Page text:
The Washington Redskins have survived and are alive in the NFC playoff race in December despite possessing the league's 31st-ranked pass defense. Only one NFL defense has surrendered more yards, touchdowns and 20-plus-yard passes.
And now things could get a whole lot worse, as Washington will be without arguably its strongest cornerback for the remainder of the regular season after Cedric Griffin was suspended four games on Tuesday for violating the league's policy on performance-enhancing substances.
Griffin may "only" be a No. 3 corner, but he's one of the most important third cornerbacks in the league. That's because so many opposing offenses use three-wide-receiver sets in order to take advantage of the Redskins' shabby secondary. He's been on the field for 79 percent of the team's 231 defensive snaps the last three weeks, and he's been the best defensive back on the team during that span.
Pro Football Focus rates him as the team's best corner in coverage overall, but he's really found a groove since the Week 10 bye. The physical 30-year-old is finally fully healthy after missing time earlier this season due to a hamstring injury, and in one-on-one matchups with Hakeem Nicks, Dez Bryant and DeSean Jackson the last three weeks, he held those three dangerous wideouts to just four total catches for 34 yards on 12 targets (per PFF).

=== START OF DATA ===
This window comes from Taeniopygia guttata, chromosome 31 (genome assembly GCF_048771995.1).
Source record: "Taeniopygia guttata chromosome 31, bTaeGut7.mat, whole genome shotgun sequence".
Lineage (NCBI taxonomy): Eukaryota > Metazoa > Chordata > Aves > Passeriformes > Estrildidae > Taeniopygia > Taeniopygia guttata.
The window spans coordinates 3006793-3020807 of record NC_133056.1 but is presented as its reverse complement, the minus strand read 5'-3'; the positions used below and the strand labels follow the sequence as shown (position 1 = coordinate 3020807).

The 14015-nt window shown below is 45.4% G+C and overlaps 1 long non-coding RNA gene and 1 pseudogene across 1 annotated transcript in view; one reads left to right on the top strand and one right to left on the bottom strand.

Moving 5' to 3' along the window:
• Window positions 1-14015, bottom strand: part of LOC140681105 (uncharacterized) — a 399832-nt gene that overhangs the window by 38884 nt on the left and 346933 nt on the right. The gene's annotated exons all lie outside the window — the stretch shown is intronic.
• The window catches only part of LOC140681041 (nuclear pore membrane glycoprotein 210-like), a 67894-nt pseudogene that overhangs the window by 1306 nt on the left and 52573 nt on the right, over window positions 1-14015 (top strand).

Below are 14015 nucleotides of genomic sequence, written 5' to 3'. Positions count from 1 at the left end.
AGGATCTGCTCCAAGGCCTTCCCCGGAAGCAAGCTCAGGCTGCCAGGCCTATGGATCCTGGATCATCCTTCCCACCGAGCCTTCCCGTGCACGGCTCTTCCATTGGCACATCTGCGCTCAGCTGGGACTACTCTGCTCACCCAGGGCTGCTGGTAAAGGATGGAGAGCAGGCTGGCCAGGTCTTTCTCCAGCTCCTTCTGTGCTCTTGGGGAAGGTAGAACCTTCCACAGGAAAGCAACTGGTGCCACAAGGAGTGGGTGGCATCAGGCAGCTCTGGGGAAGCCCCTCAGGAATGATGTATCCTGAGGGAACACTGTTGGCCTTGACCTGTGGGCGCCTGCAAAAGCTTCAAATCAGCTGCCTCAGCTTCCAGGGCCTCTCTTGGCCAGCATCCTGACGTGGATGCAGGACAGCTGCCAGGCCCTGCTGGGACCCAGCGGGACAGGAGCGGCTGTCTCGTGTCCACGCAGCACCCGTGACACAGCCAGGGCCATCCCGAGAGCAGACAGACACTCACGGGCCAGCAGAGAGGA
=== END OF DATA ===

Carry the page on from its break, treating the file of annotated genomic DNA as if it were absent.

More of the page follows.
But the real concern here is the domino effect. DeAngelo Hall is playing his best football of the season, too, and he's become a real force in the slot (where he's taken 23 percent of his snaps during that same three-game span). Whenever the 'Skins face three-receiver sets, it's Hall who moves inside.
Can the Redskins defense survive the loss of Cedric Griffin?
But with no viable outside cover guys behind Griffin, Hall will be forced to remain outside almost all the time, giving quality slot receivers like Anquan Boldin, Greg Little, Jason Avant, Jeremy Maclin and Miles Austin opportunities to go to town on unreliable rookie Richard Crawford over the next four weeks.
Crawford hasn't taken a snap since Week 6 after a tough start to his rookie campaign, and neither he nor journeyman D.J. Johnson is fit to handle regular snaps against those aforementioned receivers. They'll need help, which will limit Washington's ability to blitz Hall (something they've done 34 times this season) or use its safeties as pass-rushers or devoted run-defenders.
The point is that this puts further strain on a defense that has already been doing its best merely to stay afloat. Bend, but don't break. That'll be harder to do with another veteran down.